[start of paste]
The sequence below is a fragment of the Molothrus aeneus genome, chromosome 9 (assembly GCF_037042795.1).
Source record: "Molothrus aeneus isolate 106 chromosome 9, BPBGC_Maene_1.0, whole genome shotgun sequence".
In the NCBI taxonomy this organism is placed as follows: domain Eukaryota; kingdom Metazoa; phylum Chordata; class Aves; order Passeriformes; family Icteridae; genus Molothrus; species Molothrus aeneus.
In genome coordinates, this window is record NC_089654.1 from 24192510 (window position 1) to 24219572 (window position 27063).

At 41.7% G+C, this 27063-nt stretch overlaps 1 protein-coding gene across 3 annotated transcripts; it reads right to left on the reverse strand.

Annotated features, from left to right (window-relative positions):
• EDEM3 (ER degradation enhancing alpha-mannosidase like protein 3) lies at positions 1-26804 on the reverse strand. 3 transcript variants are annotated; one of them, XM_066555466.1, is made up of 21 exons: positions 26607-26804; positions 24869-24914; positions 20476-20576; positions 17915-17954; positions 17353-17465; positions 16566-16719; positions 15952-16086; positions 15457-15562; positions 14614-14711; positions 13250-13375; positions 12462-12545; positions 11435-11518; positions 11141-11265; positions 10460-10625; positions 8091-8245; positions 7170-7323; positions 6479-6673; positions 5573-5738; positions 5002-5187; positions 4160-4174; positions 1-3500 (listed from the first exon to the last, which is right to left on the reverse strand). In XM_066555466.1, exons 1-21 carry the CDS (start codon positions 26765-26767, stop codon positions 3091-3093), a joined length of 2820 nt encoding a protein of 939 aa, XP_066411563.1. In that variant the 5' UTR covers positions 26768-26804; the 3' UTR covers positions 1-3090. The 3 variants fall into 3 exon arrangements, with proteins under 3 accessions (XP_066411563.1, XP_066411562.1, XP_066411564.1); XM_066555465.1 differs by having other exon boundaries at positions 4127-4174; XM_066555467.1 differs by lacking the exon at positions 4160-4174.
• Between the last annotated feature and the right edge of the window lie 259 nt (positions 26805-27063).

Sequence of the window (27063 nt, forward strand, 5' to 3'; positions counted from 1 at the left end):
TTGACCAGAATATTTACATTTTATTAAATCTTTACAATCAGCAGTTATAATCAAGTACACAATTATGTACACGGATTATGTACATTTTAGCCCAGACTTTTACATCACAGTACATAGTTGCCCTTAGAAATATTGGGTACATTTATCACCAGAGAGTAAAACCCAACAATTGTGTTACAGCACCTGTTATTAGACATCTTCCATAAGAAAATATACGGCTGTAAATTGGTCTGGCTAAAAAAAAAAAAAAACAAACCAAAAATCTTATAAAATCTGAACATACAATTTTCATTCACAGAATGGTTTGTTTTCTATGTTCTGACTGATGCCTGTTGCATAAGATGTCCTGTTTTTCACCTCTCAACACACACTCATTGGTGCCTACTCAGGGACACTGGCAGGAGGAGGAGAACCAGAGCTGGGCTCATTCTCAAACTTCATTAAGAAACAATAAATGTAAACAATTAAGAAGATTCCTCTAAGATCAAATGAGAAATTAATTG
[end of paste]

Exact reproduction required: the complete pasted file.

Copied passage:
The sequence below is a fragment of the Molothrus aeneus genome, chromosome 9 (assembly GCF_037042795.1).
Source record: "Molothrus aeneus isolate 106 chromosome 9, BPBGC_Maene_1.0, whole genome shotgun sequence".
In the NCBI taxonomy this organism is placed as follows: domain Eukaryota; kingdom Metazoa; phylum Chordata; class Aves; order Passeriformes; family Icteridae; genus Molothrus; species Molothrus aeneus.
In genome coordinates, this window is record NC_089654.1 from 24192510 (window position 1) to 24219572 (window position 27063).

At 41.7% G+C, this 27063-nt stretch overlaps 1 protein-coding gene across 3 annotated transcripts; it reads right to left on the reverse strand.

Annotated features, from left to right (window-relative positions):
• EDEM3 (ER degradation enhancing alpha-mannosidase like protein 3) lies at positions 1-26804 on the reverse strand. 3 transcript variants are annotated; one of them, XM_066555466.1, is made up of 21 exons: positions 26607-26804; positions 24869-24914; positions 20476-20576; positions 17915-17954; positions 17353-17465; positions 16566-16719; positions 15952-16086; positions 15457-15562; positions 14614-14711; positions 13250-13375; positions 12462-12545; positions 11435-11518; positions 11141-11265; positions 10460-10625; positions 8091-8245; positions 7170-7323; positions 6479-6673; positions 5573-5738; positions 5002-5187; positions 4160-4174; positions 1-3500 (listed from the first exon to the last, which is right to left on the reverse strand). In XM_066555466.1, exons 1-21 carry the CDS (start codon positions 26765-26767, stop codon positions 3091-3093), a joined length of 2820 nt encoding a protein of 939 aa, XP_066411563.1. In that variant the 5' UTR covers positions 26768-26804; the 3' UTR covers positions 1-3090. The 3 variants fall into 3 exon arrangements, with proteins under 3 accessions (XP_066411563.1, XP_066411562.1, XP_066411564.1); XM_066555465.1 differs by having other exon boundaries at positions 4127-4174; XM_066555467.1 differs by lacking the exon at positions 4160-4174.
• Between the last annotated feature and the right edge of the window lie 259 nt (positions 26805-27063).

Sequence of the window (27063 nt, forward strand, 5' to 3'; positions counted from 1 at the left end):
TTGACCAGAATATTTACATTTTATTAAATCTTTACAATCAGCAGTTATAATCAAGTACACAATTATGTACACGGATTATGTACATTTTAGCCCAGACTTTTACATCACAGTACATAGTTGCCCTTAGAAATATTGGGTACATTTATCACCAGAGAGTAAAACCCAACAATTGTGTTACAGCACCTGTTATTAGACATCTTCCATAAGAAAATATACGGCTGTAAATTGGTCTGGCTAAAAAAAAAAAAAAACAAACCAAAAATCTTATAAAATCTGAACATACAATTTTCATTCACAGAATGGTTTGTTTTCTATGTTCTGACTGATGCCTGTTGCATAAGATGTCCTGTTTTTCACCTCTCAACACACACTCATTGGTGCCTACTCAGGGACACTGGCAGGAGGAGGAGAACCAGAGCTGGGCTCATTCTCAAACTTCATTAAGAAACAATAAATGTAAACAATTAAGAAGATTCCTCTAAGATCAAATGAGAAATTAATTG